Shelley works through her feelings of loneliness through her writing. But, she wasn’t allowed to claim her work the first time it was published due to her sex. It was published anonymously with a short introduction by her husband. Many thought that the novel was written by Percy, and he didn’t seem to mind taking credit for it.

The second edition did give credit where credit was due, and Mary Shelley’s name was on the cover. Interestingly enough, when critics found out it was written by a woman, harsh reviews began to surface which criticized the novel, with a few publications refusing all together to comment on the novel. But despite the harsh reviews, Frankenstein was an instant success and has remained largely read and studied since the 19th century.

For me, it’s important to remember that Mary Shelley was just 18 years old when she wrote her masterpiece. It speaks on the hardships and melancholy that come along with being a teenager on the cusp of adulthood. She was trying to find her place in a world that was very difficult for a young woman. She was trying to express her feelings in a way which felt right. And, I think, if we take a closer look at Frankenstein, we can all recognize that we have a Creature living inside of us.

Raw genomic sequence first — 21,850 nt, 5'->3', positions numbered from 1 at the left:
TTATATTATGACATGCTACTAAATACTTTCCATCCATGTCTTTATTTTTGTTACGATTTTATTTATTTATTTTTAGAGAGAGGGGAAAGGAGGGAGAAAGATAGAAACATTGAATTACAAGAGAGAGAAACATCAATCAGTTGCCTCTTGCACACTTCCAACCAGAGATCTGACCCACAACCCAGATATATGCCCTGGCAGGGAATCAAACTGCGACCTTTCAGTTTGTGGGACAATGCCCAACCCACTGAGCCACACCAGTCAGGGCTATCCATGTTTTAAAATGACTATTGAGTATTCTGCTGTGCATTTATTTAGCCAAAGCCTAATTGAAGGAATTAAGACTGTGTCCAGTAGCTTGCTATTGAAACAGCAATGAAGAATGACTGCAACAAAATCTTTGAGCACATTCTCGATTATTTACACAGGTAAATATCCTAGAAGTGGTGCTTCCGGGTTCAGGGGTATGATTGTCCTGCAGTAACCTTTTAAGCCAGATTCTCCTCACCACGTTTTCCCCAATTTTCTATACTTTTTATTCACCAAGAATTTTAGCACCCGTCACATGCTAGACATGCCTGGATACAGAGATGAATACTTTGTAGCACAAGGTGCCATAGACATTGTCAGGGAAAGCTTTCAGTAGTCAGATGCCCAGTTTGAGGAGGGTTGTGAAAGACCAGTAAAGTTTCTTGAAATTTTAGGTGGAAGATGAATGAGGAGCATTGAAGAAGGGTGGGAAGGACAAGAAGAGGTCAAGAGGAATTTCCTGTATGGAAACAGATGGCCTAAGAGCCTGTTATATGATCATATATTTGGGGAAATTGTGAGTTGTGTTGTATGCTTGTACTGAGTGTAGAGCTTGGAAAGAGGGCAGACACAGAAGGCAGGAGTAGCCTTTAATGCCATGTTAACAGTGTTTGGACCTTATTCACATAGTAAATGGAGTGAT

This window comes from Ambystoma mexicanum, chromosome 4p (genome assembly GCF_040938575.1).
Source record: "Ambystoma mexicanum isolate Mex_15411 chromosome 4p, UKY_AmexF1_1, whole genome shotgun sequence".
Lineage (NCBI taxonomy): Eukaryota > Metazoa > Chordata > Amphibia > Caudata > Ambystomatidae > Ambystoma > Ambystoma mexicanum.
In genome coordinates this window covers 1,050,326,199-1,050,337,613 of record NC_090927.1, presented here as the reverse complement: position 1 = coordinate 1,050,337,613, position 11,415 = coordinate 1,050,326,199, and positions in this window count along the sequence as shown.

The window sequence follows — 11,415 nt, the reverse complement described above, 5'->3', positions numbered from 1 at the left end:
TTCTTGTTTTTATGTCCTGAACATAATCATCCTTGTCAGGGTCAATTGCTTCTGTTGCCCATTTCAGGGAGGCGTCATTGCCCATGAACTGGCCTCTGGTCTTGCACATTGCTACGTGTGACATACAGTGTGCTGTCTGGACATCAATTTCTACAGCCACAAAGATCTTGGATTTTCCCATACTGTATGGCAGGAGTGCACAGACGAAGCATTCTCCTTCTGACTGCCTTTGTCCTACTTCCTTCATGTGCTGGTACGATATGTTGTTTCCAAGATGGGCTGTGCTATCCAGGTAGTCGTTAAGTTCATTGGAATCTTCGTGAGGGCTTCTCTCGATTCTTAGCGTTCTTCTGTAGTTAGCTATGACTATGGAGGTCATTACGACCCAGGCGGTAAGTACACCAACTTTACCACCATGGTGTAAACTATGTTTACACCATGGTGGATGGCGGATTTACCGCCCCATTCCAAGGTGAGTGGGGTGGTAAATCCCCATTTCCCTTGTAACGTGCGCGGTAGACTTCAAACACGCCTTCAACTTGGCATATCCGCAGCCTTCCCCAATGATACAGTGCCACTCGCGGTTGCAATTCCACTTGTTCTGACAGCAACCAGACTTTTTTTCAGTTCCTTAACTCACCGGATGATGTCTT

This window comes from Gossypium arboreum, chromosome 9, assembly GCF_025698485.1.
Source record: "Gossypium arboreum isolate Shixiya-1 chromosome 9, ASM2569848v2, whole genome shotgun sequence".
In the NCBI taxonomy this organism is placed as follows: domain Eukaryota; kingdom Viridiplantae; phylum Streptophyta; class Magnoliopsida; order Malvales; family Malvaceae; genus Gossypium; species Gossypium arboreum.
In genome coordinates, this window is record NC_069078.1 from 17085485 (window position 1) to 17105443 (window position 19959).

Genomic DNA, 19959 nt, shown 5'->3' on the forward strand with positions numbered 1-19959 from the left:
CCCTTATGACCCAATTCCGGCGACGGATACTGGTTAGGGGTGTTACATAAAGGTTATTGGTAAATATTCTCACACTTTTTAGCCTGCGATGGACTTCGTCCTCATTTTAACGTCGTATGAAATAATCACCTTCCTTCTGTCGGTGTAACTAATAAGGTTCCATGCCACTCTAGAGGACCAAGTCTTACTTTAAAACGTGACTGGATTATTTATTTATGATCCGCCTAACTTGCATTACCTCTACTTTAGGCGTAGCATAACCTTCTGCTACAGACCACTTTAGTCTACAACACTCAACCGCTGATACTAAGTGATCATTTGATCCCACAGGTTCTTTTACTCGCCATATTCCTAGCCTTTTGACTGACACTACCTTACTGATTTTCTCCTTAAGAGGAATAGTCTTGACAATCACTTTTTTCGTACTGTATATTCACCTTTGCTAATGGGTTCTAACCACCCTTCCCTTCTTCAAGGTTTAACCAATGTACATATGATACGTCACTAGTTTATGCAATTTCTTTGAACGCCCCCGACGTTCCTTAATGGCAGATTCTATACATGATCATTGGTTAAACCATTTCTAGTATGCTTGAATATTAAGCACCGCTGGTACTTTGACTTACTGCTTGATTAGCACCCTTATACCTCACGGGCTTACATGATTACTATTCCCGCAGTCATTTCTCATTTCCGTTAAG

Originally published at on February 8, 2020.



Musings on feminism, books, and human connections.

Get the Medium app

A button that says 'Download on the App Store', and if clicked it will lead you to the iOS App store
A button that says 'Get it on, Google Play', and if clicked it will lead you to the Google Play store